The micropapillary variant of urothelial carcinoma (uPC) is a rare variant of urothelial carcinoma that carries a poor prognosis. Definitive surgery may represent optimal management of low stage tumors. Urine cytology is indispensable in the screening and follow-up of urinary tract cancer. However, cytopathological criteria for diagnosis of uPC and its differentiation from conventional urothelial carcinoma (CUC) are not well-defined.
Materials and Methods:
Twenty-five cases of histologically confirmed micropapillary uPC from 21 patients were compared to 25 cases of histologically confirmed high-grade CUC.
Results:
In uPC cases, cell clusters were identified in 13 of 25 specimens from 10 patients. Six of the 13 specimens containing cell clusters corresponded to surgical pathology specimens in which micropapillary carcinoma accounted for at least 50% of total carcinoma. In contrast, only 1 of the 12 urine specimens devoid of cell clusters corresponded to surgical specimens in which micropapillary carcinoma accounted for at least 50% of total carcinoma. Cytomorphologic features of urinary specimens from patients with histologically confirmed micropapillary carcinoma were generally similar to those from patients with high-grade CUC, making it difficult to distinguish these entities in exfoliative urine specimens.
Conclusions and Summary:
Further investigation of the core cytopathological characteristics of uPC is warranted to refine its diagnostic criteria by exfoliative urine cytology.
doi:10.4103/1742-6413.107986
PMCID: PMC3623430  PMID: 23599723
Cytology; carcinoma; exfoliative; micropapillary; urothelial
25.  Is Renal Thrombotic Angiopathy an Emerging Problem in the Treatment of Ovarian Cancer Recurrences?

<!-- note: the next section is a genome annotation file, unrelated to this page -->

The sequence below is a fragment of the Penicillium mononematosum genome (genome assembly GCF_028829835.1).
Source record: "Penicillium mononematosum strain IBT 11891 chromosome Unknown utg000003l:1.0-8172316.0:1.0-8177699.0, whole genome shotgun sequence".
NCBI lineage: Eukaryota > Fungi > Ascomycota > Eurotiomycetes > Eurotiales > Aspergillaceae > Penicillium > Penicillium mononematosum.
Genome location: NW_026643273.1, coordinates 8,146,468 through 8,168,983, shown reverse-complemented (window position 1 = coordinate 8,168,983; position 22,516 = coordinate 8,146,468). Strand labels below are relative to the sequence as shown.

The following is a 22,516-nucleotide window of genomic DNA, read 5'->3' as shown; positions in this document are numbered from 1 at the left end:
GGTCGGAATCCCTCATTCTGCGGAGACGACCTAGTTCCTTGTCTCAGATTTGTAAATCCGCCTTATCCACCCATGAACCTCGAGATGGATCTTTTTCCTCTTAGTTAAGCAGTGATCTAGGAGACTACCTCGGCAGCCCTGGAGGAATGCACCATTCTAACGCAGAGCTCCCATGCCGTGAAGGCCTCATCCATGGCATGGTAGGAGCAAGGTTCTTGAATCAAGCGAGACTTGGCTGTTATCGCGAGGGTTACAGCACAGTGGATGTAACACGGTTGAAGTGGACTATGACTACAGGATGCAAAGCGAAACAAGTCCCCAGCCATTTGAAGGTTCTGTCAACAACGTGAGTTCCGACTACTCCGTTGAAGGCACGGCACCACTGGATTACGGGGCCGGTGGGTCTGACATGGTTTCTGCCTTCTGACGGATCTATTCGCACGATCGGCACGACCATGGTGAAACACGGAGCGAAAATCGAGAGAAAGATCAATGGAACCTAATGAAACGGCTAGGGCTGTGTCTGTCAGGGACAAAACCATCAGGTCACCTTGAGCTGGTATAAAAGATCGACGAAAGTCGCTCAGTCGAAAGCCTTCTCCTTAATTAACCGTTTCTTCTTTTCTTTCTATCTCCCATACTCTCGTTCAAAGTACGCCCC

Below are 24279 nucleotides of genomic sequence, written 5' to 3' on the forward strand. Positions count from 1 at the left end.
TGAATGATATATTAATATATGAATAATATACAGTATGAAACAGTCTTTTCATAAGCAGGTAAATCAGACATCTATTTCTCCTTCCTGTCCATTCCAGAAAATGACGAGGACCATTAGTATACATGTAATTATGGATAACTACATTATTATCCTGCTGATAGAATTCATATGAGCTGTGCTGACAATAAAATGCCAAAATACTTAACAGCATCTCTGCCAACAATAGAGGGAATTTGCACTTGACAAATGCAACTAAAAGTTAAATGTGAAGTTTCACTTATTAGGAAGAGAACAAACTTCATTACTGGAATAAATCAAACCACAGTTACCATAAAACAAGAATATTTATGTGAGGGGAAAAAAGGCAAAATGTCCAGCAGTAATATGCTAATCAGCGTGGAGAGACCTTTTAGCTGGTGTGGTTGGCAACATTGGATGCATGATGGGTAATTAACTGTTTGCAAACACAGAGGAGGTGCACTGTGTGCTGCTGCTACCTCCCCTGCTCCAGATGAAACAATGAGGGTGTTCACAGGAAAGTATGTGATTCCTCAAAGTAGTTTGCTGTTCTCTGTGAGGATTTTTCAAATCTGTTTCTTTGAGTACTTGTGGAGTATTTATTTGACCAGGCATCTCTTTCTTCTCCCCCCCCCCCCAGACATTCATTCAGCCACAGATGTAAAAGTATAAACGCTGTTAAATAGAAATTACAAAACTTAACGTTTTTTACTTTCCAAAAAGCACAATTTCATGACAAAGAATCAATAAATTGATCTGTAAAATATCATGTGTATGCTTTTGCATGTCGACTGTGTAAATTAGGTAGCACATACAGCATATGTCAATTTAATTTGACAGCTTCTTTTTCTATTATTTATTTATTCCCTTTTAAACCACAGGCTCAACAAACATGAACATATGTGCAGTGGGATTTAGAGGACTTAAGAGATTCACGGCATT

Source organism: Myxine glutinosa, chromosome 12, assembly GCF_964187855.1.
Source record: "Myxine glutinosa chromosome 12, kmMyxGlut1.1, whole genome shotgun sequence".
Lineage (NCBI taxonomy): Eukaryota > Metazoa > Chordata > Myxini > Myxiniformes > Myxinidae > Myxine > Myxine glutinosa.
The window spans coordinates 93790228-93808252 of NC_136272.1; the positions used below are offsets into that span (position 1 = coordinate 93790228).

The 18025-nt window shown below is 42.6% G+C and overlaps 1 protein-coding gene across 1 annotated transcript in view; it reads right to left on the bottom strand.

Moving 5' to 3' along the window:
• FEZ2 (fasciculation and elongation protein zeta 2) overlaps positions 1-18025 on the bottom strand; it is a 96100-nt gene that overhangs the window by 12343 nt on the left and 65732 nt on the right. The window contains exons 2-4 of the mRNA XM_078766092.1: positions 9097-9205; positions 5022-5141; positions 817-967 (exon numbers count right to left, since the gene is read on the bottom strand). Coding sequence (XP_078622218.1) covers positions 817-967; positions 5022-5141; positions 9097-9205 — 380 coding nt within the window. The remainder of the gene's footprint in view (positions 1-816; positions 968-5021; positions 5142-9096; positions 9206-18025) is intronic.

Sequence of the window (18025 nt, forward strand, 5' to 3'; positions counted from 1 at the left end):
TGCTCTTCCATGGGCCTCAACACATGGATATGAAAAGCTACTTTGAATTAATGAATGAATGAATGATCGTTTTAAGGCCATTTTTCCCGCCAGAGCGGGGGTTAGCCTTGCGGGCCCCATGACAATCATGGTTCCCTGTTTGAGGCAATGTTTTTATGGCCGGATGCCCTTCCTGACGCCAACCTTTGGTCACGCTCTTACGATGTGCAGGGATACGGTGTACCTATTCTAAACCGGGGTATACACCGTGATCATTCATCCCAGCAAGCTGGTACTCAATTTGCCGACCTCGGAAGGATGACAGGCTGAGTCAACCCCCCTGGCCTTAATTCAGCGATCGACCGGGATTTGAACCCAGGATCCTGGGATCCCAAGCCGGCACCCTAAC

The Oncologist  2012;17(12):1534-1540.
A retrospective review at two institutions was conducted to document the frequency and contributing factors to the emergence of chronic kidney disease among patients receiving long-term treatment for recurrent ovarian cancer.
Learning Objectives
After completing this course, the reader will be able to: Describe the need for additional vigilance regarding renal dysfunction when platinums, pegylated liposomal doxorubicin, bevacizumab, and gemcitabine are used for prolonged treatment of recurrent ovarian cancer in combination or sequentially following pre-existing renal damage.Describe and quantify the risk of chronic kidney disease in patients treated for ovarian cancer.
This article is available for continuing medical education credit at CME.TheOncologist.com
Background and Objective.
Ovarian cancer is usually diagnosed at an advanced stage, with most patients undergoing surgery followed by platinum- and taxane-based chemotherapy. After initial clinical remission, the majority recur, leading to additional treatments, including not only platinums and taxanes but also pegylated liposomal doxorubicin (PLD), gemcitabine, topotecan, and, more recently, bevacizumab, which may extend survival times. PLD, in particular, has been extensively studied by our group, with encouraging therapeutic results. We, however, observed instances of chronic kidney disease (CKD) developing among patients who received long-term treatment for recurrent ovarian cancer. To document the frequency and contributing factors to the emergence of CKD, we initiated a retrospective review at two institutions.
Patients and Methods.
Fifty-six consecutive patients with recurrent ovarian cancer receiving treatment at New York University Cancer Institute were reviewed for the presence of renal disease in 1997–2010. At Shaare Zedek Medical Center, 73 consecutive patients with ovarian cancer were reviewed in 2002–2010. Patients were diagnosed with CKD if they had an estimated GFR <60 mL/minute per 1.73 m2 for >3 months and were staged according to the National Kidney Foundation guidelines.
Results.
Thirteen patients (23%) developed stage ≥3 CKD. Three patients had renal biopsies performed that showed thrombotic microangiopathy.
Conclusions.
CKD is emerging as a potential long-term consequence of current chemotherapy for recurrent ovarian cancer.
doi:10.1634/theoncologist.2011-0422
PMCID: PMC3528385  PMID: 22622146
Chronic kidney disease; Ovarian cancer; Pegylated liposomal doxorubicin; Renal thrombotic microangiopathy